A Russian court has ruled that Yury Dmitriyev, a historian and activist who is being tried on child-pornography charges his supporters say are politically motivated, will be released from pretrial custody on January 28.
A court in Petrozavodsk, the capital of the northwestern region of Karelia, issued the order on December 27. It said Dmitriyev would be barred from leaving the city without permission while the investigation continues.
The court also ordered Dmitriyev to undergo a psychiatric examination and called for a new expert assessment of 49 nude photographs of his foster daughter -- the third such evaluation of the images at the center of the case.
Dmitriyev, who heads the Karelia chapter of the human rights group Memorial, has worked for decades to expose crimes committed there by the Soviet state under dictator Josef Stalin.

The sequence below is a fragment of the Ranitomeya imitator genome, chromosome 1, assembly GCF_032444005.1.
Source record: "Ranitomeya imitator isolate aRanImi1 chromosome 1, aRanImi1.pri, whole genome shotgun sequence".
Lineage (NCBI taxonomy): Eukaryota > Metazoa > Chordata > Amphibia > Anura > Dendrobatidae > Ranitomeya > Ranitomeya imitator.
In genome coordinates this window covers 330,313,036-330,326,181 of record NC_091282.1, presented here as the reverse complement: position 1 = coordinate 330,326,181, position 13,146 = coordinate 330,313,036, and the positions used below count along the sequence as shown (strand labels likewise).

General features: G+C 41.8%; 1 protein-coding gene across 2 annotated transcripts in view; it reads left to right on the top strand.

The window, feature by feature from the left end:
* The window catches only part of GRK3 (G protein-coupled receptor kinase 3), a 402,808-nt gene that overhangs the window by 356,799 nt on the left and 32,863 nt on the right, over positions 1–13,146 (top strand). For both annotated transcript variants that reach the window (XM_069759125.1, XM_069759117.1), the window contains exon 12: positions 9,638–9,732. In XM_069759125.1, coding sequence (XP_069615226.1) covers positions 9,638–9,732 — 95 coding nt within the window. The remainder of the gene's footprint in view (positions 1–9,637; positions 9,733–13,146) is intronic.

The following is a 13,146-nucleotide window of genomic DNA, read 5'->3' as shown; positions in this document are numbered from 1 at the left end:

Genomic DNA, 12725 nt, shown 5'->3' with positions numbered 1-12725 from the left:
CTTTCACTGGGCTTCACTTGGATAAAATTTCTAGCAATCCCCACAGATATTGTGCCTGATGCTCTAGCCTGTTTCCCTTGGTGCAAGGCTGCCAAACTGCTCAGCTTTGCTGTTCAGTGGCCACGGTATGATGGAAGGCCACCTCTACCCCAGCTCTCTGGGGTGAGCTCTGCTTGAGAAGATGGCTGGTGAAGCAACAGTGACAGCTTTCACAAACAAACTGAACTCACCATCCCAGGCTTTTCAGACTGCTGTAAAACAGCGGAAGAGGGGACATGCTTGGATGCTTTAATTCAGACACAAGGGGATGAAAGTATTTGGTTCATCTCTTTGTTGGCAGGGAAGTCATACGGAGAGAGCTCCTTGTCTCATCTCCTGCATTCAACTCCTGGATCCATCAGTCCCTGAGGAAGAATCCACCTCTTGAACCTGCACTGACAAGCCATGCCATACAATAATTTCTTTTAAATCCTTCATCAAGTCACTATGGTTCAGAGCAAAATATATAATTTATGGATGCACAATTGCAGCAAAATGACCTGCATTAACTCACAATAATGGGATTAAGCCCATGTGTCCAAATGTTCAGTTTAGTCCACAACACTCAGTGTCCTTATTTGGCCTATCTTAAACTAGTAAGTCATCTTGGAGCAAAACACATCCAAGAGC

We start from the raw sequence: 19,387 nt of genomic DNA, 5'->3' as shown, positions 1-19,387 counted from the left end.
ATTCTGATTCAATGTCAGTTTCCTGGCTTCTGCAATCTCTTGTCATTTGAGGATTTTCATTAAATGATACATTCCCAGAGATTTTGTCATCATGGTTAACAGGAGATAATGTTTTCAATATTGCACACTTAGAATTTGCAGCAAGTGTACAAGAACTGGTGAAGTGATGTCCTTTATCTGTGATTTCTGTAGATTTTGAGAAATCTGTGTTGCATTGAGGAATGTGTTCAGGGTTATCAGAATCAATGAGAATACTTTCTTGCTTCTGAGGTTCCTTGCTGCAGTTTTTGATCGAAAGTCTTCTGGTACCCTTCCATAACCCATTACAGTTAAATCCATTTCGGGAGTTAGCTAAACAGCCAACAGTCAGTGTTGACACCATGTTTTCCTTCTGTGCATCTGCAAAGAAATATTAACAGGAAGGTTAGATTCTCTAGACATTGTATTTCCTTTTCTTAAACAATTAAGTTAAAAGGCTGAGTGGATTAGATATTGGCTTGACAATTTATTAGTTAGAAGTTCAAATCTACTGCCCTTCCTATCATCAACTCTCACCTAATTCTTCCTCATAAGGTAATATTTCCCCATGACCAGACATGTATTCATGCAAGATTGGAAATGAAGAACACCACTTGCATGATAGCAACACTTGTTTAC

Investigators claim that Dmitriyev intended to use the photos, which were found in his personal computer, to create pornographic material to share online. He is charged with "preparing and distributing child pornography."
Dmitriyev and his colleagues say the photos were taken because medical workers had asked him to monitor the health and development of the girl, who was malnourished and unhealthy when he and his wife took her in at age 3 with the intention of adopting her. She is now 11 or 12 years old.
Each photograph was accompanied by notation of the girl's height, weight, and general health. Many of them appear to have been taken ahead of scheduled visits by social workers, possibly to document that she had been well treated. According to social-services reports, nothing suspicious was ever noted.
On December 26 a group of experts ruled that the photos were not pornography. Prosecutors requested the third assessment of the photos.
Dmitriyev was arrested in December 2016 and went on trial on June 1.